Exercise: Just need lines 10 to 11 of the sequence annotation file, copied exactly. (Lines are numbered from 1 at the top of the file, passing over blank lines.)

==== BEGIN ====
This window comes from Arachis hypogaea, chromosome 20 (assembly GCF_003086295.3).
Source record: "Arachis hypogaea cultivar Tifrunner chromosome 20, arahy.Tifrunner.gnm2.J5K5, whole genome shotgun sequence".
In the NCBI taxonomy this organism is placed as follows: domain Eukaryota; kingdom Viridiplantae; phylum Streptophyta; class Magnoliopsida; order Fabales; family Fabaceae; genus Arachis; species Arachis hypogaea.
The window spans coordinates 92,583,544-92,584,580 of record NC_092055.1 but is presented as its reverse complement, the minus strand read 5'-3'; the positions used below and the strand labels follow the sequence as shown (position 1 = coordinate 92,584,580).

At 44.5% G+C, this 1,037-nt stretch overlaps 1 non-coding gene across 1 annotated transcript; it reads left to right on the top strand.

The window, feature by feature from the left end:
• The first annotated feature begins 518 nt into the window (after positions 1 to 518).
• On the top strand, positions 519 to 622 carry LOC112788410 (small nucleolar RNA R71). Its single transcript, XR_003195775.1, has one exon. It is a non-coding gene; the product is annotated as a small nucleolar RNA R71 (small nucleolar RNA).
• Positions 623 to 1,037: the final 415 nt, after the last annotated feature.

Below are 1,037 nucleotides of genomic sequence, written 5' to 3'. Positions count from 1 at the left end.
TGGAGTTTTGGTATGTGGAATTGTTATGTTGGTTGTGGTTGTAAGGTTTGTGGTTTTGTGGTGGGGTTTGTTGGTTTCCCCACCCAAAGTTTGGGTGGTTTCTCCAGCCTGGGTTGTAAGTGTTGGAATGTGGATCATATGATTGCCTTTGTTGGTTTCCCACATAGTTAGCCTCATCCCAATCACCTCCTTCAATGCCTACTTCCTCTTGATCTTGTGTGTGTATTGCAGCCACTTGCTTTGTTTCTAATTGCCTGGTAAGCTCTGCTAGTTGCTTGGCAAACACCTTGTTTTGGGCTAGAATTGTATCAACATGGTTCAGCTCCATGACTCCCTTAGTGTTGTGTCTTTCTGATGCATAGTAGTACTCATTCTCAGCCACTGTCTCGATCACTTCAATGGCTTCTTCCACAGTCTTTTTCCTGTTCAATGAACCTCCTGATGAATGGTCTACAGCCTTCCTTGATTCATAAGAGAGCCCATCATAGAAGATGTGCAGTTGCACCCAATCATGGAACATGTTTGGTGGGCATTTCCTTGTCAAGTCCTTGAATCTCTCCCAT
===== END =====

Below are 1,037 nucleotides of genomic sequence, written 5' to 3'. Positions count from 1 at the left end.
TGGAGTTTTGGTATGTGGAATTGTTATGTTGGTTGTGGTTGTAAGGTTTGTGGTTTTGTGGTGGGGTTTGTTGGTTTCCCCACCCAAAGTTTGGGTGGTTTCTCCAGCCTGGGTTGTAAGTGTTGGAATGTGGATCATATGATTGCCTTTGTTGGTTTCCCACATAGTTAGCCTCATCCCAATCACCTCCTTCAATGCCTACTTCCTCTTGATCTTGTGTGTGTATTGCAGCCACTTGCTTTGTTTCTAATTGCCTGGTAAGCTCTGCTAGTTGCTTGGCAAACACCTTGTTTTGGGCTAGAATTGTATCAACATGGTTCAGCTCCATGACTCCCTTAGTGTTGTGTCTTTCTGATGCATAGTAGTACTCATTCTCAGCCACTGTCTCGATCACTTCAATGGCTTCTTCCACAGTCTTTTTCCTGTTCAATGAACCTCCTGATGAATGGTCTACAGCCTTCCTTGATTCATAAGAGAGCCCATCATAGAAGATGTGCAGTTGCACCCAATCATGGAACATGTTTGGTGGGCATTTCCTTGTCAAGTCCTTGAATCTCTCCCAT